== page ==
The Ocean Health Index evaluates the current status of each benefit against its target. There are 10 benefits, each with several subcategories. For instance, one of the things people desire from the ocean is food, and food can be obtained from both wild fisheries and aquaculture, so there will be separate targets for each.
The targets for each benefit come in two flavors. One measures the current status of a particular benefit compared to the best possible value. This type of target is similar to human health targets, such as keeping our cholesterol under 200 or maintaining a normal body temperature of 98.6 F. For example, fishing too much — or not much at all — can, in the long run, lead to lower catches than would fishing just the right amount. Fish too much and you might not leave enough adults in the water to populate the next generation; some stocks will not replenish themselves as quickly as they could. Fish too little and you’re not catching as many fish as you could. So the Ocean Health Index relies on a target of harvesting the maximum sustainable amount of seafood from wild fisheries in any particular place.
The other type of target measures current ocean condition relative to where we’ve been. This is similar to the targets we think of for the economy. For example, what is the value of the GDP relative to last year, or what is the Dow Jones Industrial Average today relative to where it was last week? In the case of the Ocean Health Index, for example, we compare the historical capacity of mangroves and other coastal habitats to regulate climate through carbon storage 30 years ago to their capacity to do so today.
As we mentioned above, setting targets has been a challenge because people enjoy and use the ocean in so many different ways. To address this issue, we have designed “selfish” targets for the Ocean Health Index. That is, we define what is to be achieved for each ocean benefit one at a time. The target for sustainable seafood is not mindful of the target for maintaining biodiversity. The target for maintaining biodiversity is set without concern for the desired state of coastal economies. And so on.
Some of our peers have argued that targets set one at a time reveal a fatal flaw because ocean benefits don’t exist in isolation. In fact, our approach embraces this idea. We know that the different choices we make about how to manage the ocean have costs and benefits. Necessary trade-offs emerge in the Ocean Health Index because what’s good for achieving a target for one part of ocean health might not be so good for another part. Communicating this push and pull of different ocean uses as plainly as possible has been a cornerstone in our work. The solution we’ve decided upon is not a perfect one, but it is the best we can do given current scientific understanding.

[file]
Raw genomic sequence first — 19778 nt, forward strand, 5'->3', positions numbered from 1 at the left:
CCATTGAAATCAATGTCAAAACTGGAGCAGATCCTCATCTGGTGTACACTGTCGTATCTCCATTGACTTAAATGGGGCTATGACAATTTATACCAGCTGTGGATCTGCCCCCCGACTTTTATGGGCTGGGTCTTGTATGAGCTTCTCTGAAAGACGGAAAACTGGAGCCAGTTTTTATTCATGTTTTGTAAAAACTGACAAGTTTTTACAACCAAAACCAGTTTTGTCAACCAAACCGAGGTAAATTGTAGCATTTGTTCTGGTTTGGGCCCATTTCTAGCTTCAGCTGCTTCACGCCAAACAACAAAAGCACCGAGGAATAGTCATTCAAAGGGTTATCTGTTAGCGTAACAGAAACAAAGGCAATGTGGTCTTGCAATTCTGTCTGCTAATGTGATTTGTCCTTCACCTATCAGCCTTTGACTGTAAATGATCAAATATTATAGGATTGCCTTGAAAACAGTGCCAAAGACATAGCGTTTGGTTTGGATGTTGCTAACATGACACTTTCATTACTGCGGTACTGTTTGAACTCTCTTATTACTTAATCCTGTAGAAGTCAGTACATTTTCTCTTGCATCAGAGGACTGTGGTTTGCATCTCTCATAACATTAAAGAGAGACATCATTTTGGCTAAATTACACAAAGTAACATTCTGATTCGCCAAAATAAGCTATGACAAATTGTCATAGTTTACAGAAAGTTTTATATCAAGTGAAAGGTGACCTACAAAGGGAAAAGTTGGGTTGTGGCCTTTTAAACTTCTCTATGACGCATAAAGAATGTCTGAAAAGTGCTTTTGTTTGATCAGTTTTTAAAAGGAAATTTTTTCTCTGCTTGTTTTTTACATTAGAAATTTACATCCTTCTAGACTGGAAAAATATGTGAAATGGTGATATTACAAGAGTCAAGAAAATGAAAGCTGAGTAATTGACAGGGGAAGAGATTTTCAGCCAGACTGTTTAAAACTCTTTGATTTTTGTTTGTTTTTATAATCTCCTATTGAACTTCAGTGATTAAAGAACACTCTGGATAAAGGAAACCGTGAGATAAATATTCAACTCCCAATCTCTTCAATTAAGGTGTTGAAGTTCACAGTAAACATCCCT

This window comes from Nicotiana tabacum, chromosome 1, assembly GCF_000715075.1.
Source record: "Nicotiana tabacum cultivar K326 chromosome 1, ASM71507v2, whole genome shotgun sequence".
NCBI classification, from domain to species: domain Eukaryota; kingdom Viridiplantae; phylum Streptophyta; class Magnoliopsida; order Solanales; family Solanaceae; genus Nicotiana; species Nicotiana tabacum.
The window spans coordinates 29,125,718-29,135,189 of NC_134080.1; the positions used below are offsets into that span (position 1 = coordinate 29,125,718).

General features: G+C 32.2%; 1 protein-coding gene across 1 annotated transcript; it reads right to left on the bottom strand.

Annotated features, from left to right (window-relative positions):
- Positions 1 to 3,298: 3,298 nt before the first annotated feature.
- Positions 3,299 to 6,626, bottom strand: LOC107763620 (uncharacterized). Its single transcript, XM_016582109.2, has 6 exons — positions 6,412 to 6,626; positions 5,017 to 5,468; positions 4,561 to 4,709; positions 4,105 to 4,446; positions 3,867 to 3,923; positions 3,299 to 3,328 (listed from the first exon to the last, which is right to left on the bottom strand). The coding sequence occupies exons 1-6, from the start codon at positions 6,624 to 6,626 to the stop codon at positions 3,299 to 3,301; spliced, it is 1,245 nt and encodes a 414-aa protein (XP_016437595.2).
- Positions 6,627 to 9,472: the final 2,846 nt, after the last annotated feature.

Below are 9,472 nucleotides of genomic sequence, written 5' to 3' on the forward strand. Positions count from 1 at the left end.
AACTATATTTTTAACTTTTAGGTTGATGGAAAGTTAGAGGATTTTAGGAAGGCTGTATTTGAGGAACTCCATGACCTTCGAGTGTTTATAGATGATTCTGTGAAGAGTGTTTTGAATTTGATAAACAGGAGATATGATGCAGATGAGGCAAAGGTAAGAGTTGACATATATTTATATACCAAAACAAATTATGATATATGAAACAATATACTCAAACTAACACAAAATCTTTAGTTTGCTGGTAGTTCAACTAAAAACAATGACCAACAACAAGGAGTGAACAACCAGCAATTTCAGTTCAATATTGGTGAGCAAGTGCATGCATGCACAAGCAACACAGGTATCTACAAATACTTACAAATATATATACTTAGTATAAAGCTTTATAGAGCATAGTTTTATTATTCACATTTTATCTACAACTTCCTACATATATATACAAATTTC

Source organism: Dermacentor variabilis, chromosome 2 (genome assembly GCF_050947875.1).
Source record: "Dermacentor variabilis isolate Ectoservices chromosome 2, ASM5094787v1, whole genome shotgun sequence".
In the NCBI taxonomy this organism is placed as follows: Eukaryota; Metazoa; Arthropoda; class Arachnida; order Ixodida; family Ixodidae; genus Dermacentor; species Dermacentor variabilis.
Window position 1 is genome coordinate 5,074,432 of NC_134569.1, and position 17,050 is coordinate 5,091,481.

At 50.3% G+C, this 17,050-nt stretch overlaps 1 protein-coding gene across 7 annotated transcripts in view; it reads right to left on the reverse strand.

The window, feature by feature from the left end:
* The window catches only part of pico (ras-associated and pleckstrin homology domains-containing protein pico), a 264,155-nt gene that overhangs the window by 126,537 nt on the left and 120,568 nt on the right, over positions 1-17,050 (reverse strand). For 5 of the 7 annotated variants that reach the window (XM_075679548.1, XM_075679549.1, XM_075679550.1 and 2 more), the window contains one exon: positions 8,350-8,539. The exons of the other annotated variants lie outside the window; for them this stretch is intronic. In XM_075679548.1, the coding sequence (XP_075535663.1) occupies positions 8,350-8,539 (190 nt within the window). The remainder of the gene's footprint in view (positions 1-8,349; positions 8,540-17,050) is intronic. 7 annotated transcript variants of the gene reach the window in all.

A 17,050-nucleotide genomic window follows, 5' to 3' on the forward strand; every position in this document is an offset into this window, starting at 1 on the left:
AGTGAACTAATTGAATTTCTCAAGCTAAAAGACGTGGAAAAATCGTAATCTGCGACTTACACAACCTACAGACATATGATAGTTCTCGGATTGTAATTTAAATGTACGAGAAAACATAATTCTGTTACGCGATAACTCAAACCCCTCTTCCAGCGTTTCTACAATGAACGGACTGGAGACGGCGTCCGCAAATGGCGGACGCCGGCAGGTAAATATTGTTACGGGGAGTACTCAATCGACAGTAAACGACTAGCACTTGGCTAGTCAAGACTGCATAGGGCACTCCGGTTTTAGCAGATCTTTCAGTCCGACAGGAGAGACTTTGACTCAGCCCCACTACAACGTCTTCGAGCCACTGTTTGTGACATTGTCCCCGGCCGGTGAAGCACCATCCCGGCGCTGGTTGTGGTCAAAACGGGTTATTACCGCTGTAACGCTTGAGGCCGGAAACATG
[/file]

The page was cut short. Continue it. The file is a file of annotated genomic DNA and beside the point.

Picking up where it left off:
In addition, the target-setting approach we’re using is not as strange as it may seem at first blush-we see it all the time in reports on economic indicators. Targets for all of them are defined to encourage growth. However, it is usually the case that not every economic indicator can increase at the same time. If new home sales decline, the fraction of occupied rental properties will increase. Similarly in the Ocean Health Index, if tourism and recreation attain target levels in a particular place, chances are that water quality will not achieve its target because of the pollutants associated with coastal development.
Measuring ocean health requires knowing where you want to be, and recognizing that not everybody will feel similarly. To answer the question of which ocean is the healthy one — Zamperini’s ocean, teeming with sharks, or an ocean that is (seemingly) safer for people to swim in, the answer is definitively both. The Ocean Health Index allows these tensions to materialize organically and transparently.
And, while Zamperini (or our mothers) are never likely to believe that it is healthy for us to swim in an ocean teeming with sharks, we may be able to convince them that some people probably feel otherwise.
The views expressed herein are those of the authors and do not necessarily reflect those of the National Oceanic and Atmospheric Administration or its agencies.